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A ‘One Up’ For The Rest Of You.

Push The Button? I know.

Push The Button? I know.

Hardly a conversation goes by without one person saying, “I know,” in response to everything.

Is this what passes for active listening? A more articulate version of uh huh, uh huh, or yeah right?

Boomers have been the leading offender, but they’re losing ground.

They might say ‘I know’ as much as ever, but the audience knows better by now.

Who is the leader of the ‘I know’ pack today?

Police were called to a local prom where they found minors in possession of alcohol, or MIP.

One officer made the phone calls to parents, who were probably forty-somethings, to come pick up their kids.

These parents are leading edge ‘I know’ people, as in, “I know my child doesn’t drink.”

They also know they don’t smoke weed, do brush their teeth after every meal, and take their vitamins.

They just know. They have to know. If they didn’t know, they’d have to do something. ‘I know’ is their comfort zone.

It used to be baby boomers’ comfort zone. We knew everything first.

Steve Jobs invented the modern world? I know.

Bill Gates is the greatest man on earth doing good things? I know.

Secretary of State Colin Powell reported the truth to the UN on yellow cake uranium? I know. Wait, what?

You can’t know everything in a fast changing world, but at least saying I know helps give the impression of keeping up.

Boomers get upset at the notion that Jack’s not as nimble, not as quick, as he used to be. Don’ t call them old unless you want trouble.

When you hear someone say ‘I don’t know’ what comes to mind? Confusion? I know. Dementia? I know. The first sign of Alzheimer’s? I know.

Probably none of the above. When a boomer says they don’t know, they’re waiting to hear what you know so they can one up whatever you’ve got.

If boomer cop hears GenX mom say her child would never touch alcohol, they should tell a story like this:

“A bunch of high school friends went to their first adult wedding. They were seventeen, the bride and groom were over twenty one.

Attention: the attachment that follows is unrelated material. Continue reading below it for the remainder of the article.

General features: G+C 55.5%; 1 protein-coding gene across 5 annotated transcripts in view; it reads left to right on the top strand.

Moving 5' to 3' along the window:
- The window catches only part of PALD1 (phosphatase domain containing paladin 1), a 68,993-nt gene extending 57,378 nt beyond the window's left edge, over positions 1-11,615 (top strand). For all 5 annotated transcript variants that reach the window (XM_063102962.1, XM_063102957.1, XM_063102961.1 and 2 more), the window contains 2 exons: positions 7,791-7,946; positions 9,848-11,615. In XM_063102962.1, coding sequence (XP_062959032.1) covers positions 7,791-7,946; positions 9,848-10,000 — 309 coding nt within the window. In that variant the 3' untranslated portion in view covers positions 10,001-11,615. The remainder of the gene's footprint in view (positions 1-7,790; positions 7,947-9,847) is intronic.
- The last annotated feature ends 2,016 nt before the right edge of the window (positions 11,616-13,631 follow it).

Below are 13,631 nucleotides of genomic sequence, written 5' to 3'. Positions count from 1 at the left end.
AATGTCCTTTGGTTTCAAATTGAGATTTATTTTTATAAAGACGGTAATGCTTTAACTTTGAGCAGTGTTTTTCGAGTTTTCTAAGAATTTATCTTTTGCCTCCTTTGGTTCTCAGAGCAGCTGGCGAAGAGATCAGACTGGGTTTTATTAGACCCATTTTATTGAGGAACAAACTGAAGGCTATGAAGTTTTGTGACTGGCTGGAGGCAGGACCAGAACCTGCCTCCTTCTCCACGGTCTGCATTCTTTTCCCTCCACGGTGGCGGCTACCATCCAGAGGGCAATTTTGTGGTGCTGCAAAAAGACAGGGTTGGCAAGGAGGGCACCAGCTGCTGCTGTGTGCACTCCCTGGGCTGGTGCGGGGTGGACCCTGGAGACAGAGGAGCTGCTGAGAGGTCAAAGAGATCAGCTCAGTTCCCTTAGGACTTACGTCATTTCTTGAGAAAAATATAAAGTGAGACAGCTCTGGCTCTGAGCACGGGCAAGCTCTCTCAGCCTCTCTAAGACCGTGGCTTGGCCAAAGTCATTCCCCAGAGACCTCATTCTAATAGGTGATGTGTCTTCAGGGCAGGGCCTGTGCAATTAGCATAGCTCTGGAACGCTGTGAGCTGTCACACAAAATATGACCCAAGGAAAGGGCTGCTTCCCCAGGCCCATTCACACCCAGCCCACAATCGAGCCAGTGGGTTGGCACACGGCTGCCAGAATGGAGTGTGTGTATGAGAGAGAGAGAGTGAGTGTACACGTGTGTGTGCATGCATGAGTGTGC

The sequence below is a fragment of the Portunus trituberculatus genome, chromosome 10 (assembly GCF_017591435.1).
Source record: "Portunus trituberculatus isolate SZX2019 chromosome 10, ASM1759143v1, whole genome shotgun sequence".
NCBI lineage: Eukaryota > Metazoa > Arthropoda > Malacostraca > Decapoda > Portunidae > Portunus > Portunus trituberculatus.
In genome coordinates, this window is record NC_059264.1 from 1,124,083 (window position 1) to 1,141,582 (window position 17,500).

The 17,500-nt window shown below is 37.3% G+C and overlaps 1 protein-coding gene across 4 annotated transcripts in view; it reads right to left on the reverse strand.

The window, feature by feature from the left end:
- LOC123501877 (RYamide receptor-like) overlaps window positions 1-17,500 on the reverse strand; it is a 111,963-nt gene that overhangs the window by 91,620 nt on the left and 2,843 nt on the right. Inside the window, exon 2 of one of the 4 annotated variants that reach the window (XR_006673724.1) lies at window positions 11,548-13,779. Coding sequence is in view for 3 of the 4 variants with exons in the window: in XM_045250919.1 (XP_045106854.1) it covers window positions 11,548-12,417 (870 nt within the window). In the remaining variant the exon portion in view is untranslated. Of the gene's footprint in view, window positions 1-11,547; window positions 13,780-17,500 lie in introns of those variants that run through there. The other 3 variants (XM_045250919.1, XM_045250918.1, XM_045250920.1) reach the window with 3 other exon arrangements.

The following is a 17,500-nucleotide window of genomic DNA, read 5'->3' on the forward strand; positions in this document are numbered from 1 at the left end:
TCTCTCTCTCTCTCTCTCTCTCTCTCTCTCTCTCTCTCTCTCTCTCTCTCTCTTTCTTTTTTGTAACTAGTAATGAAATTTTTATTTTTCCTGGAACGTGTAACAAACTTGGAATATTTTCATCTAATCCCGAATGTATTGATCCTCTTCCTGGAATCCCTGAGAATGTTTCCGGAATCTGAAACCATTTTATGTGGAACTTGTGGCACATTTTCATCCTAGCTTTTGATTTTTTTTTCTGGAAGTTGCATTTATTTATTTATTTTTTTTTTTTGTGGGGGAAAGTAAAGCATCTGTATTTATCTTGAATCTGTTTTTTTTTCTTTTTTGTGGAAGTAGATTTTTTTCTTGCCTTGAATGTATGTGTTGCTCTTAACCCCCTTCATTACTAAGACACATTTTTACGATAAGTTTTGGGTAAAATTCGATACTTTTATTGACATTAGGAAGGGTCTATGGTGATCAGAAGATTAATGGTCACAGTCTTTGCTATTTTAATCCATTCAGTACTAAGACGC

At the reception the kids found a case of whiskey. Lacking sophistication, they thought all that whiskey meant each of them could have a bottle of their own.

After the predictable results, the guys got a ride to one of their parent’s houses to sober up in the basement. On the way home the driver pushed the wrong button on the push button automatic transmission. Everyone in the front seat landed on the dash. Everyone in back landed in front. They got sorted out and started over.

Before they got to the front door, one of the other kids’ parents drove up in the family car. That kid got it together enough to wander to the car window on his mom’s side.

“Hi Mom. Listen, we came back from the wedding, the wedding we went to and came back from but we’re not doing so good and it’s pretty bad. Okay, so please don’t say anything when you get inside, please, because it’s not for me, I’m fine. Really.”

Then the kid’s mom leaned forward to show the other parents in the back seat.”

Everybody got over the ‘I know’ stage that night.

When was your moment? Or are you still waiting?

If you need to review, saying ‘I know’ too much annoys senior citizens. They raised us. They know we have no clue.

‘I know’ bugs GenX because they think they’re the first to balance family and career.

Millennials know boomers don’t know because we’ve asked them to fix our tech gear too often and they make a big deal out of unplugging things and plugging them back in.

So, when was that moment?

Which Button? I know.

Which Button? I know.











About David Gillaspie
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